Government’s spin cycle

Reporting, analysis and commentary
by Jim Heaney, editor of Investigative Post

I’m not sure when the high water mark was regarding the public’s right to know about what’s being done in its name and with its tax dollars, but surely that time has passed.

A lot gets written this time every year as the press “celebrates” Sunshine Week. The focus is often on government’s failure to live up to the spirit, if not the letter of the Freedom of Information Law. But the problem goes well beyond efforts to stonewall the press and public under the FOI Law.

I’ve been a reporter for more than 30 years and over that time I’ve experienced an exponential growth by government to suppress, control and spin information to suit the political purposes of public office holders.

This has been a bi-partisan effort that extends from Washington to Albany to the town halls and school boards throughout the land. That’s not to say everyone is up to no good. But after three decades in the front lines, I can say from first-hand experience there is too much skulduggery going on.

The federal government is notorious for taking its time fulfilling FOI requests. As Jerry Zremski of The Buffalo News noted in his fine piece Sunday, the Navy took a decade to respond to an FOI request from the paper.

Repeat – a decade.

There’s something far worse going on, however. Down right scary, in fact.

The feds have essentially acknowledged that they are using their surveillance powers to identify the confidential sources of reporters under select circumstances.  It started under George W. Bush, if not sooner, and continues under Barack Obama, who as a candidate for president pledged greater protection for whistle blowers but has instead gone after them with a vengeance since taking office.

Most of my experience has been at the state and local level, and while nothing going on in New York rises to the level of what we’re seeing out of Washington, the basic M.O. of control is very much at play.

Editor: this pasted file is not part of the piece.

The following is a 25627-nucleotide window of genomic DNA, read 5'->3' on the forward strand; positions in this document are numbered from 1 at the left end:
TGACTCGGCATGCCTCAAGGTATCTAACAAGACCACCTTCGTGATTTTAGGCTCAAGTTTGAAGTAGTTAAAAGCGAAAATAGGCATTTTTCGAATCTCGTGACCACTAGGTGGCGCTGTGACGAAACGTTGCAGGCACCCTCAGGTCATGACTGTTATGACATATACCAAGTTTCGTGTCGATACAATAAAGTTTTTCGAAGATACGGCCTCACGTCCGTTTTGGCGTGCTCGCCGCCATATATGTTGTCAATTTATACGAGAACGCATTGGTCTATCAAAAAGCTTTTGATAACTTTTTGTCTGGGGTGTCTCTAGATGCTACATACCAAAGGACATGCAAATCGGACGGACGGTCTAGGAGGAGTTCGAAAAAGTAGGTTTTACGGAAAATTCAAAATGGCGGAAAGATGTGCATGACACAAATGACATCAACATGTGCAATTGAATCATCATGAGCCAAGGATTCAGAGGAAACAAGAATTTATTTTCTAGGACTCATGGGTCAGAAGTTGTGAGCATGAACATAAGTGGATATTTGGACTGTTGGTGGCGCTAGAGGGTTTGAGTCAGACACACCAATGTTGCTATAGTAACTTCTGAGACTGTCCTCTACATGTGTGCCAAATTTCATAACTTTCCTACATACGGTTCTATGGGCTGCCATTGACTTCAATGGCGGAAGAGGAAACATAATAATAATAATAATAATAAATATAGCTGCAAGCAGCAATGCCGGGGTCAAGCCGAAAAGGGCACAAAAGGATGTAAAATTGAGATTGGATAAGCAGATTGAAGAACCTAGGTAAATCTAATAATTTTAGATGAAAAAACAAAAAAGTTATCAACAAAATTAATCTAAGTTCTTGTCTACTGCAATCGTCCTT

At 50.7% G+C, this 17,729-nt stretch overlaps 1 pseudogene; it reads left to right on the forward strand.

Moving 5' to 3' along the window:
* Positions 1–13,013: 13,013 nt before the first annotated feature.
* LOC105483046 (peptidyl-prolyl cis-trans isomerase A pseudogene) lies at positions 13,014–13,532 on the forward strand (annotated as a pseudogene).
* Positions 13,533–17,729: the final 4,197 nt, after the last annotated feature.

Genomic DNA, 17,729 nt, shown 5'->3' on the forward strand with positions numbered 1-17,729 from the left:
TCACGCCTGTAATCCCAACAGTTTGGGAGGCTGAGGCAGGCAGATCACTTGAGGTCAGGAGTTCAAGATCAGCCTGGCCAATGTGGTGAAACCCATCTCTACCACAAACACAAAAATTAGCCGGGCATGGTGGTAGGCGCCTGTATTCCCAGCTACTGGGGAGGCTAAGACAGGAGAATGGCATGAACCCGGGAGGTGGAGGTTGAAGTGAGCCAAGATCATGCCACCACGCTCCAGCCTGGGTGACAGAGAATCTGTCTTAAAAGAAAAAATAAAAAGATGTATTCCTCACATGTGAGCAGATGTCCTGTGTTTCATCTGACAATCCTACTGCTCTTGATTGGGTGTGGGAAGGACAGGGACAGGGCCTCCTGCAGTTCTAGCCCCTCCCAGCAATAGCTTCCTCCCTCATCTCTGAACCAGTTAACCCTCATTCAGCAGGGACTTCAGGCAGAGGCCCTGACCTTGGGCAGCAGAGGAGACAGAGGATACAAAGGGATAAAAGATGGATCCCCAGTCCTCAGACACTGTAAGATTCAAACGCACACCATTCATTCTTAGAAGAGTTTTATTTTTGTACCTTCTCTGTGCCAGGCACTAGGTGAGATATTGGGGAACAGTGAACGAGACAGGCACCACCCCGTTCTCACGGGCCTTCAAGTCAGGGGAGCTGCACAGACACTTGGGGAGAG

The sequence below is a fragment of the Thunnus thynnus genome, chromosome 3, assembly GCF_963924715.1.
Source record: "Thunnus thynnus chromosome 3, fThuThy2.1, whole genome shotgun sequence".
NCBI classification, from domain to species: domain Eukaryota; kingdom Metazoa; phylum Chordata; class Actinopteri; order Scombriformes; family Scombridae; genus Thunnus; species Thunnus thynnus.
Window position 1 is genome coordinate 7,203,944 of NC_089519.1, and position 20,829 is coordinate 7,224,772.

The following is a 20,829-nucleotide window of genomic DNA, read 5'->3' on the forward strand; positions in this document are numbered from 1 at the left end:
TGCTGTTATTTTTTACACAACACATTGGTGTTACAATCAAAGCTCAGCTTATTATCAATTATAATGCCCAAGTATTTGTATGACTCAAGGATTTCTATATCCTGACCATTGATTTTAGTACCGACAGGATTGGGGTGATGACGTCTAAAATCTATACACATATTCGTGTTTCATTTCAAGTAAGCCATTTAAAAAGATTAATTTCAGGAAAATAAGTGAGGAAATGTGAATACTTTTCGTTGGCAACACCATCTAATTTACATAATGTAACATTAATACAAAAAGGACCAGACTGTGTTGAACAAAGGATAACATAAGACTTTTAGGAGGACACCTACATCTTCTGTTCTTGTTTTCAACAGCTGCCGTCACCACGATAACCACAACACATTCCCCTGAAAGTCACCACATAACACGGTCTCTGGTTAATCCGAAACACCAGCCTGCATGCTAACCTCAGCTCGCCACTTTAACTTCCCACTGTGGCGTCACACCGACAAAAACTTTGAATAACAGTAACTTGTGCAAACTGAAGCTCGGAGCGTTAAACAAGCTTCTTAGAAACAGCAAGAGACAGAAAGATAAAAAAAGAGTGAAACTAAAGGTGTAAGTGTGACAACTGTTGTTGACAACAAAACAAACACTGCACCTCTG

There have been some steps forward. Campaign contribution and expenditures of local, as well as state candidates, are online, although they could be presented in a more user-friendly format. Likewise, the state Senate has started posting more information, including its payroll.

But the Senate, much like the rest of state government, is on a permanent spin cycle.

I did a series of stories and blog posts on the spending of the Legislature in 2008 and calculated that its press apparatus involved 194 employees and $10.8 million in spending. Most senators had a full-time press secretary, not that most of them do all that much newsworthy, especially in the seven or eight months a year when they’re not in session.

All this “help” wasn’t of much use to me when I tried to obtain public records a few years back on the amount of mail Sen. Antoine Thompson was sending to voters at taxpayer expense. It took me several FOI requests and well over six months – it could have been close to a year – before I obtained the information.

State government under the governor’s control – both departments and authorities – has its own set of issues. They all have press handlers – “public information officers” is a common title – and the good ones help reporters navigate what can be sprawling bureaucracies.

But I’ve learned over time that their first responsibility is to manage their department’s message, in part by keeping reporters from talking to rank-and-file staff. You know, the people who actually know something. But these staff people can’t necessarily be counted on to “stay on message.”

Instead, information requests and questions and answers all flow through the flak, who usually have no first-hand knowledge of which they speak.

Then there is local government.

I continue to be amazed at how many officials charged with running public meetings and handling FOI requests simply don’t know the applicable laws. Elected boards will often go into closed-door executive session citing grounds that misinterpret the law. And the lawyers and bureaucrats charged with handling requests for public records often don’t know the FOI Law.